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Non-anthropogenic diet-based oiling of predatory birds

March 1, 2018

Oiling of wildlife can have important consequences to individual animals and populations (Kingston 2002). Individual birds that are heavily oiled lose their ability to fly and may become ill or die from hypothermia, starvation, exhaustion, or drowning (Clark 1984, Rocke 1999). For example, large-scale oiling from the Exxon Valdez spill caused local declines in populations of many avian taxa (Irons et al. 2000). Although most oiling reports involve marine wildlife exposed to oil leaked from vessels or oil rigs, oiling also can occur in terrestrial environments, for example, via birds drinking water in puddles on asphalt roadways (Clark and Gorney 1987) or landing in oil field wastewater disposal facilities (Trail 2006, Ramírez 2010).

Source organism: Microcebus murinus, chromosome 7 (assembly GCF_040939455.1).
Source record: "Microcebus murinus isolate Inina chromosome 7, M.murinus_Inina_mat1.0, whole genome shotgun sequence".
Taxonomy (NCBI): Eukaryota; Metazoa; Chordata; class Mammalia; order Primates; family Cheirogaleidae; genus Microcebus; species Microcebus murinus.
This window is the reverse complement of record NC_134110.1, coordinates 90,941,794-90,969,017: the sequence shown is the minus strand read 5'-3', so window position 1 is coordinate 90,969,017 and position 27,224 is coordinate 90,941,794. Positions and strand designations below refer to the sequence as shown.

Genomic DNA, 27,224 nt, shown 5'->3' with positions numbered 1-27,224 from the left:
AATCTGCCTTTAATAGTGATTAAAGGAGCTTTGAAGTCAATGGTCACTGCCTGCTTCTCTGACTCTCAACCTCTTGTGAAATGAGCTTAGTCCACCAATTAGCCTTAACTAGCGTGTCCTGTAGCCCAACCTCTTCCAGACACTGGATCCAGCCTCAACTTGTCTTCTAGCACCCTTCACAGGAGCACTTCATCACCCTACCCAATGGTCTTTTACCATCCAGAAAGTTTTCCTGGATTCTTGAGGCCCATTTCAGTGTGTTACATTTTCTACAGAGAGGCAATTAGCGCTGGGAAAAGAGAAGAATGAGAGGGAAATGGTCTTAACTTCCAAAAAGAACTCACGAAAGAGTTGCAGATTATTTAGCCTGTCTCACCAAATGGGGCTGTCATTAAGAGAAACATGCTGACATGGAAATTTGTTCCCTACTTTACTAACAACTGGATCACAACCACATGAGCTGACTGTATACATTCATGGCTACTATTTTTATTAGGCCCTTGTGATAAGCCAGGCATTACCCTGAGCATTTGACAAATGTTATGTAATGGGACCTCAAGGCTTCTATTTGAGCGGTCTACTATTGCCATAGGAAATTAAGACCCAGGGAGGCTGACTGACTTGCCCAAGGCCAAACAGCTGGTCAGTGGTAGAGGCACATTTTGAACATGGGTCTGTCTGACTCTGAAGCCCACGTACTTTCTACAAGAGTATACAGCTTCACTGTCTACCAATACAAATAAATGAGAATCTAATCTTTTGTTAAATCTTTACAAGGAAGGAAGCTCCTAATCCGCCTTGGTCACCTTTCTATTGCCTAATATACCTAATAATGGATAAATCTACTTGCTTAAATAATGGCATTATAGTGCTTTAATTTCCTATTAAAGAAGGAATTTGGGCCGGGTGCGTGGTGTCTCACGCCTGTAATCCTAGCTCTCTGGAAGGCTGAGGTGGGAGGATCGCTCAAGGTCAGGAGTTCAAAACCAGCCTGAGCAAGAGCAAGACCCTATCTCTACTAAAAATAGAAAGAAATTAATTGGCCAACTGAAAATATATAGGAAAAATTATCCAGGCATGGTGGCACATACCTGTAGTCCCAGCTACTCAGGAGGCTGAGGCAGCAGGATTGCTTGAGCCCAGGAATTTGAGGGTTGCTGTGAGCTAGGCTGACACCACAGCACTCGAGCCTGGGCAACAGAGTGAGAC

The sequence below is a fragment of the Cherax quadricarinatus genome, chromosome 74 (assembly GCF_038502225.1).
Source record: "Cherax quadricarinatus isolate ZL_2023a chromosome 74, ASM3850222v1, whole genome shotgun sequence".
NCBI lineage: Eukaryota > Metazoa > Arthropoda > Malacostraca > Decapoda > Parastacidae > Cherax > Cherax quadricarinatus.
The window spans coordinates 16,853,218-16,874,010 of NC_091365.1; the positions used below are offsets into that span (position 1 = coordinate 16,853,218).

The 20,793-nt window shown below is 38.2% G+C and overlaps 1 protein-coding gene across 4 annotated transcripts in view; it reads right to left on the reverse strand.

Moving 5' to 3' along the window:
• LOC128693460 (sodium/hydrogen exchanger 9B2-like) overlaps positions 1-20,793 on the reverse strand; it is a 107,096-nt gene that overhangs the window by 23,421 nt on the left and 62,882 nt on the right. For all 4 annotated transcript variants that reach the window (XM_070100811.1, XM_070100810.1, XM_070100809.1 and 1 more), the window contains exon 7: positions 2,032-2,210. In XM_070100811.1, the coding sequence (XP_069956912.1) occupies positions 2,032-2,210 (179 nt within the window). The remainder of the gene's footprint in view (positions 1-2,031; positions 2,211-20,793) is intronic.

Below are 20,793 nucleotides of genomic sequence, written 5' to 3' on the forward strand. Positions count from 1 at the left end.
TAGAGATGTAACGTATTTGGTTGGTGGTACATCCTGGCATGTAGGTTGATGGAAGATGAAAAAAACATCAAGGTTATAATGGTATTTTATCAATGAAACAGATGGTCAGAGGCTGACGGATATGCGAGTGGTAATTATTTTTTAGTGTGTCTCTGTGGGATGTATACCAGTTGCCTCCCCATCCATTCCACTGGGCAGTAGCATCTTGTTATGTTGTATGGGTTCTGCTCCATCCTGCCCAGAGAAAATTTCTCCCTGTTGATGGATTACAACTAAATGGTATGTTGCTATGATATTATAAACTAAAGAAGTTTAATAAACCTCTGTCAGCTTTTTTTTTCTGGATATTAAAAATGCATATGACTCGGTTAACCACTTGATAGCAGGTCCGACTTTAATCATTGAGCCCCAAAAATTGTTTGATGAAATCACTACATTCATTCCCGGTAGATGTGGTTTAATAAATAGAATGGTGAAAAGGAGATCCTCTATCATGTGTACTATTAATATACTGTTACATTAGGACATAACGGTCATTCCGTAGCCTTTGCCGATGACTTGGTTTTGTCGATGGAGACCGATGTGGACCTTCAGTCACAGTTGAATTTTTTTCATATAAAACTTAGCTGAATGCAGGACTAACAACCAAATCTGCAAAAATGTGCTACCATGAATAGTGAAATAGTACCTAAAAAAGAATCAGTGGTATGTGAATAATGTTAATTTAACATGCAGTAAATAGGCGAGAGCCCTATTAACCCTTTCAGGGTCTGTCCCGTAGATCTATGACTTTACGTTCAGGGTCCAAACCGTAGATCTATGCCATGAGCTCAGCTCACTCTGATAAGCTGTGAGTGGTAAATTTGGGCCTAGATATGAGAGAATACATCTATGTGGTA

Publication Year 2019
Title Non-anthropogenic diet-based oiling of predatory birds
DOI 10.3356/JRR-17-23.1
Authors Todd E. Katzner, Daniel Driscoll, Ronald E. Jackman, Peter Bloom, Scott Thomas, Jeff Cooper, Stephen J. Livingstone, Teryl Grubb, Jacqueline M. Doyle, Douglas A. Bell, Joseph Didonato, J. Andrew DeWoody
Publication Type Article
Publication Subtype Journal Article
Series Title Journal of Raptor Research
Index ID 70203968
Record Source USGS Publications Warehouse
USGS Organization Forest and Rangeland Ecosystem Science Center